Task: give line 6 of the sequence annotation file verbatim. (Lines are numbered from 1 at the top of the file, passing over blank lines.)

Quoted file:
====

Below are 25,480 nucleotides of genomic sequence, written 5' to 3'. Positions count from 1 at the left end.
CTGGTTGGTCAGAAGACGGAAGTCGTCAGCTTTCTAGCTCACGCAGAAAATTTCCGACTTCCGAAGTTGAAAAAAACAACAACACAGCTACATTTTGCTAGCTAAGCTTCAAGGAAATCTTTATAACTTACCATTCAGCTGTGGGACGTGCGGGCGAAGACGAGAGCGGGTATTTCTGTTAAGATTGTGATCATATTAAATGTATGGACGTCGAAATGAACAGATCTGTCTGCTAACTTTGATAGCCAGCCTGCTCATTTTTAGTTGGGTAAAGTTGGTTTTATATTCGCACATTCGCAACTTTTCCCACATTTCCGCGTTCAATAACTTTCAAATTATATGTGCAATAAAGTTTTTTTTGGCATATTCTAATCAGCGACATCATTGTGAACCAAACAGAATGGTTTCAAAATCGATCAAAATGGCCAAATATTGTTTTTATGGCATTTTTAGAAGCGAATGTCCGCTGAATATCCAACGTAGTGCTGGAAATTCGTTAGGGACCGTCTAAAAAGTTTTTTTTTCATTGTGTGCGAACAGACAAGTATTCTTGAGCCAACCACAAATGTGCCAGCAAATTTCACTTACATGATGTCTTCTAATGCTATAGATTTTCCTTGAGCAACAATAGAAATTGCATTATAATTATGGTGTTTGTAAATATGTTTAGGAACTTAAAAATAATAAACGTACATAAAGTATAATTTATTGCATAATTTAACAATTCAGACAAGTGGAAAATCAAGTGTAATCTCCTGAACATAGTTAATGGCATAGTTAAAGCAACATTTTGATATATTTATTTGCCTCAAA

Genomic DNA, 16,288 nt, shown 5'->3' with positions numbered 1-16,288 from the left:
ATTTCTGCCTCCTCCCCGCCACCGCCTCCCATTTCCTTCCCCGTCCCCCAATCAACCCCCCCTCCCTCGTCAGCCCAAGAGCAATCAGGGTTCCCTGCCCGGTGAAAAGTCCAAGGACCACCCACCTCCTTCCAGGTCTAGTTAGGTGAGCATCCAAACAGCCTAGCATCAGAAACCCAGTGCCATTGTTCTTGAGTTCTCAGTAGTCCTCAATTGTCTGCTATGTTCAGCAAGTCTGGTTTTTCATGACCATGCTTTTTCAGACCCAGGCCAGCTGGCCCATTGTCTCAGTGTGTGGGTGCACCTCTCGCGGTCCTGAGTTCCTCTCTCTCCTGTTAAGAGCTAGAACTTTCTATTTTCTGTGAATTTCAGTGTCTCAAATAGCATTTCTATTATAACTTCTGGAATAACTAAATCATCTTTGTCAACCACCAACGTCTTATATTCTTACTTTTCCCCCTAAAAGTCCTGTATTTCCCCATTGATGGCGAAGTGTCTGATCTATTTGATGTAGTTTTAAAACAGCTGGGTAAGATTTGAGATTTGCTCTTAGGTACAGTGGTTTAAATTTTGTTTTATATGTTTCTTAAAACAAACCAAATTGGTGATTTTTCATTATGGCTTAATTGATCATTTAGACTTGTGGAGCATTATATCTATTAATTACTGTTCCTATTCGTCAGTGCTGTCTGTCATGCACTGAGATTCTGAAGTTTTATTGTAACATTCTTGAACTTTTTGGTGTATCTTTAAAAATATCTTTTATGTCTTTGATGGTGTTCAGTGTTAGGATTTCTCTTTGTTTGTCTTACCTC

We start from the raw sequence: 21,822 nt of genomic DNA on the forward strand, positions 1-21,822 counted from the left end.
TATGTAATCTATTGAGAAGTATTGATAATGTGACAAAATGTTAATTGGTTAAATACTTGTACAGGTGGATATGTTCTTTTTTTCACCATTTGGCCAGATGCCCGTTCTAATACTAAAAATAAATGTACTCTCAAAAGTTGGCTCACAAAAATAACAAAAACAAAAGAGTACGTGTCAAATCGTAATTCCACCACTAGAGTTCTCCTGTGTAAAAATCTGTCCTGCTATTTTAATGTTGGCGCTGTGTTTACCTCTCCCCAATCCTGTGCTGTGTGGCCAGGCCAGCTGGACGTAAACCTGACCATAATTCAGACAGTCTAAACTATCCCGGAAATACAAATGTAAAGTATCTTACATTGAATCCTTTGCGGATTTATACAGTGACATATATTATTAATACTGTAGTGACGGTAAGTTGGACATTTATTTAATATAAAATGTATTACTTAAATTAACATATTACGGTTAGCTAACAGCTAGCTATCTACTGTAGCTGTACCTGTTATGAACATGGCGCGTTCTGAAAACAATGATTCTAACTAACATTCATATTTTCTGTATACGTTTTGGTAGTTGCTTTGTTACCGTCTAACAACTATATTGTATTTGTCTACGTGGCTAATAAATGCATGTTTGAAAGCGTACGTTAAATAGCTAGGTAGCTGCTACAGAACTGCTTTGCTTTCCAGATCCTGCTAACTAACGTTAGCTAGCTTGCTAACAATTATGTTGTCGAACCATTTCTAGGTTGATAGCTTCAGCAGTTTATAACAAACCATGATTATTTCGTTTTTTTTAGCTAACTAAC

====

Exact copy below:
TATGTAATCTATTGAGAAGTATTGATAATGTGACAAAATGTTAATTGGTTAAATACTTGTACAGGTGGATATGTTCTTTTTTTCACCATTTGGCCAGATGCCCGTTCTAATACTAAAAATAAATGTACTCTCAAAAGTTGGCTCACAAAAATAACAAAAACAAAAGAGTACGTGTCAAATCGTAATTCCACCACTAGAGTTCTCCTGTGTAAAAATCTGTCCTGCTATTTTAATGTTGGCGCTGTGTTTACCTCTCCCCAATCCTGTGCTGTGTGGCCAGGCCAGCTGGACGTAAACCTGACCATAATTCAGACAGTCTAAACTATCCCGGAAATACAAATGTAAAGTATCTTACATTGAATCCTTTGCGGATTTATACAGTGACATATATTATTAATACTGTAGTGACGGTAAGTTGGACATTTATTTAATATAAAATGTATTACTTAAATTAACATATTACGGTTAGCTAACAGCTAGCTATCTACTGTAGCTGTACCTGTTATGAACATGGCGCGTTCTGAAAACAATGATTCTAACTAACATTCATATTTTCTGTATACGTTTTGGTAGTTGCTTTGTTACCGTCTAACAACTATATTGTATTTGTCTACGTGGCTAATAAATGCATGTTTGAAAGCGTACGTTAAATAGCTAGGTAGCTGCTACAGAACTGCTTTGCTTTCCAGATCCTGCTAACTAACGTTAGCTAGCTTGCTAACAATTATGTTGTCGAACCATTTCTAGGTTGATAGCTTCAGCAGTTTATAACAAACCATGATTATTTCGTTTTTTTTAGCTAACTAAC